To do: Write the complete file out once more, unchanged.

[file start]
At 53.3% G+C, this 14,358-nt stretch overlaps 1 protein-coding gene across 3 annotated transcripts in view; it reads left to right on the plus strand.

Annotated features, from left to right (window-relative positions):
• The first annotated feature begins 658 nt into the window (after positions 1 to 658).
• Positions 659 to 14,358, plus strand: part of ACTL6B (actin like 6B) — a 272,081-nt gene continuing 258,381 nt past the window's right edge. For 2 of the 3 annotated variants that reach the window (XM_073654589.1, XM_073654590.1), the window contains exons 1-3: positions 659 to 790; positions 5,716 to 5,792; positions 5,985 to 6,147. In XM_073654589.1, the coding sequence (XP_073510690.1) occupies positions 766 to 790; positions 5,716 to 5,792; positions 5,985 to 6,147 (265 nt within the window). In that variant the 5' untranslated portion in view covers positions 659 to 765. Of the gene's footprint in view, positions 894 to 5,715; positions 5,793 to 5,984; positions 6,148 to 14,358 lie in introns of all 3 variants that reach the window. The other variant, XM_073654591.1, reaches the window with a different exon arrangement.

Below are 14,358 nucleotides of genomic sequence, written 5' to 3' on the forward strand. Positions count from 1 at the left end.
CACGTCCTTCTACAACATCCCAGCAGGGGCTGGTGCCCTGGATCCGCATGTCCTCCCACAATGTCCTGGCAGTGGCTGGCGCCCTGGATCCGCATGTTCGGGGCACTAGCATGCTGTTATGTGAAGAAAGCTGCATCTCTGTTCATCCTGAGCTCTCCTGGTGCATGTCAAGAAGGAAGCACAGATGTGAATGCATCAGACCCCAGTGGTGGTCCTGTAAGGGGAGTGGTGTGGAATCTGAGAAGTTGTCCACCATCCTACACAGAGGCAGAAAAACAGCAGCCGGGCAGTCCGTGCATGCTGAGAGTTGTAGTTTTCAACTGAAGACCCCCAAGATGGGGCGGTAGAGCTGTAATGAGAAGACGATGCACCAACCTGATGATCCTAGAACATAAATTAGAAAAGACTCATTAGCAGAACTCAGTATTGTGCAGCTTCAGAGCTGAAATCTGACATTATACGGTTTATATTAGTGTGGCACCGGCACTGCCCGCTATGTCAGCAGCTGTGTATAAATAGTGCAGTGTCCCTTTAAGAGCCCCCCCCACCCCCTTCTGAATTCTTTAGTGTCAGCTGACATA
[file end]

At 53.3% G+C, this 14,358-nt stretch overlaps 1 protein-coding gene across 3 annotated transcripts in view; it reads left to right on the plus strand.

Annotated features, from left to right (window-relative positions):
• The first annotated feature begins 658 nt into the window (after positions 1 to 658).
• Positions 659 to 14,358, plus strand: part of ACTL6B (actin like 6B) — a 272,081-nt gene continuing 258,381 nt past the window's right edge. For 2 of the 3 annotated variants that reach the window (XM_073654589.1, XM_073654590.1), the window contains exons 1-3: positions 659 to 790; positions 5,716 to 5,792; positions 5,985 to 6,147. In XM_073654589.1, the coding sequence (XP_073510690.1) occupies positions 766 to 790; positions 5,716 to 5,792; positions 5,985 to 6,147 (265 nt within the window). In that variant the 5' untranslated portion in view covers positions 659 to 765. Of the gene's footprint in view, positions 894 to 5,715; positions 5,793 to 5,984; positions 6,148 to 14,358 lie in introns of all 3 variants that reach the window. The other variant, XM_073654591.1, reaches the window with a different exon arrangement.

Below are 14,358 nucleotides of genomic sequence, written 5' to 3' on the forward strand. Positions count from 1 at the left end.
CACGTCCTTCTACAACATCCCAGCAGGGGCTGGTGCCCTGGATCCGCATGTCCTCCCACAATGTCCTGGCAGTGGCTGGCGCCCTGGATCCGCATGTTCGGGGCACTAGCATGCTGTTATGTGAAGAAAGCTGCATCTCTGTTCATCCTGAGCTCTCCTGGTGCATGTCAAGAAGGAAGCACAGATGTGAATGCATCAGACCCCAGTGGTGGTCCTGTAAGGGGAGTGGTGTGGAATCTGAGAAGTTGTCCACCATCCTACACAGAGGCAGAAAAACAGCAGCCGGGCAGTCCGTGCATGCTGAGAGTTGTAGTTTTCAACTGAAGACCCCCAAGATGGGGCGGTAGAGCTGTAATGAGAAGACGATGCACCAACCTGATGATCCTAGAACATAAATTAGAAAAGACTCATTAGCAGAACTCAGTATTGTGCAGCTTCAGAGCTGAAATCTGACATTATACGGTTTATATTAGTGTGGCACCGGCACTGCCCGCTATGTCAGCAGCTGTGTATAAATAGTGCAGTGTCCCTTTAAGAGCCCCCCCCACCCCCTTCTGAATTCTTTAGTGTCAGCTGACATA